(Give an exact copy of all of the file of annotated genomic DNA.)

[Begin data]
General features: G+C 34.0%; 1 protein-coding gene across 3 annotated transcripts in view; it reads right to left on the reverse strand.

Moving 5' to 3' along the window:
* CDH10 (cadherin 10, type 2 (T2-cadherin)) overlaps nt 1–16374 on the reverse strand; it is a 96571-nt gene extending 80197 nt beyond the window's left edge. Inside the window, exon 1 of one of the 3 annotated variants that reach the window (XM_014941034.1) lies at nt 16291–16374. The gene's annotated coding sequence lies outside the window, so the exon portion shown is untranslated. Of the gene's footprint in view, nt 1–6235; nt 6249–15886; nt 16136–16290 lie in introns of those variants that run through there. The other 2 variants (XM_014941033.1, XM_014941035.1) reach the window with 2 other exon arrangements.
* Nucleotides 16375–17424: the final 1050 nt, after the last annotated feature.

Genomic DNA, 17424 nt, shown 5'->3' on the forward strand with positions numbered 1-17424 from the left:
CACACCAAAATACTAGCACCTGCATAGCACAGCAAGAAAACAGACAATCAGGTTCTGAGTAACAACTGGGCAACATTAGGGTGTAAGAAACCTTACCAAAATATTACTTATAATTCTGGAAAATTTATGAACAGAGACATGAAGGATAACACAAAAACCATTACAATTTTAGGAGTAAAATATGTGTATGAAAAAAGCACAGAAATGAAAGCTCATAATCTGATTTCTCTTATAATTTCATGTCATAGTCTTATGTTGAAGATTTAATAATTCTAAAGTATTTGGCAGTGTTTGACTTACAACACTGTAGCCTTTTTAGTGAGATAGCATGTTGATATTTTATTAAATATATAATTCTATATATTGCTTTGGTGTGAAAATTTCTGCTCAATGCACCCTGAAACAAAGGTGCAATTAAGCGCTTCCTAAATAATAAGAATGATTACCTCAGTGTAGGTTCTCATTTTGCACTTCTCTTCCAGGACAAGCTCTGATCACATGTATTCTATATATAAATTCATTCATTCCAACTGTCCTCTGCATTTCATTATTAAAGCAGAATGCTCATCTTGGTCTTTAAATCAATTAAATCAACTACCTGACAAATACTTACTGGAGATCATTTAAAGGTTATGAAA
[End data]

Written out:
General features: G+C 34.0%; 1 protein-coding gene across 3 annotated transcripts in view; it reads right to left on the reverse strand.

Moving 5' to 3' along the window:
* CDH10 (cadherin 10, type 2 (T2-cadherin)) overlaps nt 1–16374 on the reverse strand; it is a 96571-nt gene extending 80197 nt beyond the window's left edge. Inside the window, exon 1 of one of the 3 annotated variants that reach the window (XM_014941034.1) lies at nt 16291–16374. The gene's annotated coding sequence lies outside the window, so the exon portion shown is untranslated. Of the gene's footprint in view, nt 1–6235; nt 6249–15886; nt 16136–16290 lie in introns of those variants that run through there. The other 2 variants (XM_014941033.1, XM_014941035.1) reach the window with 2 other exon arrangements.
* Nucleotides 16375–17424: the final 1050 nt, after the last annotated feature.

Genomic DNA, 17424 nt, shown 5'->3' on the forward strand with positions numbered 1-17424 from the left:
CACACCAAAATACTAGCACCTGCATAGCACAGCAAGAAAACAGACAATCAGGTTCTGAGTAACAACTGGGCAACATTAGGGTGTAAGAAACCTTACCAAAATATTACTTATAATTCTGGAAAATTTATGAACAGAGACATGAAGGATAACACAAAAACCATTACAATTTTAGGAGTAAAATATGTGTATGAAAAAAGCACAGAAATGAAAGCTCATAATCTGATTTCTCTTATAATTTCATGTCATAGTCTTATGTTGAAGATTTAATAATTCTAAAGTATTTGGCAGTGTTTGACTTACAACACTGTAGCCTTTTTAGTGAGATAGCATGTTGATATTTTATTAAATATATAATTCTATATATTGCTTTGGTGTGAAAATTTCTGCTCAATGCACCCTGAAACAAAGGTGCAATTAAGCGCTTCCTAAATAATAAGAATGATTACCTCAGTGTAGGTTCTCATTTTGCACTTCTCTTCCAGGACAAGCTCTGATCACATGTATTCTATATATAAATTCATTCATTCCAACTGTCCTCTGCATTTCATTATTAAAGCAGAATGCTCATCTTGGTCTTTAAATCAATTAAATCAACTACCTGACAAATACTTACTGGAGATCATTTAAAGGTTATGAAA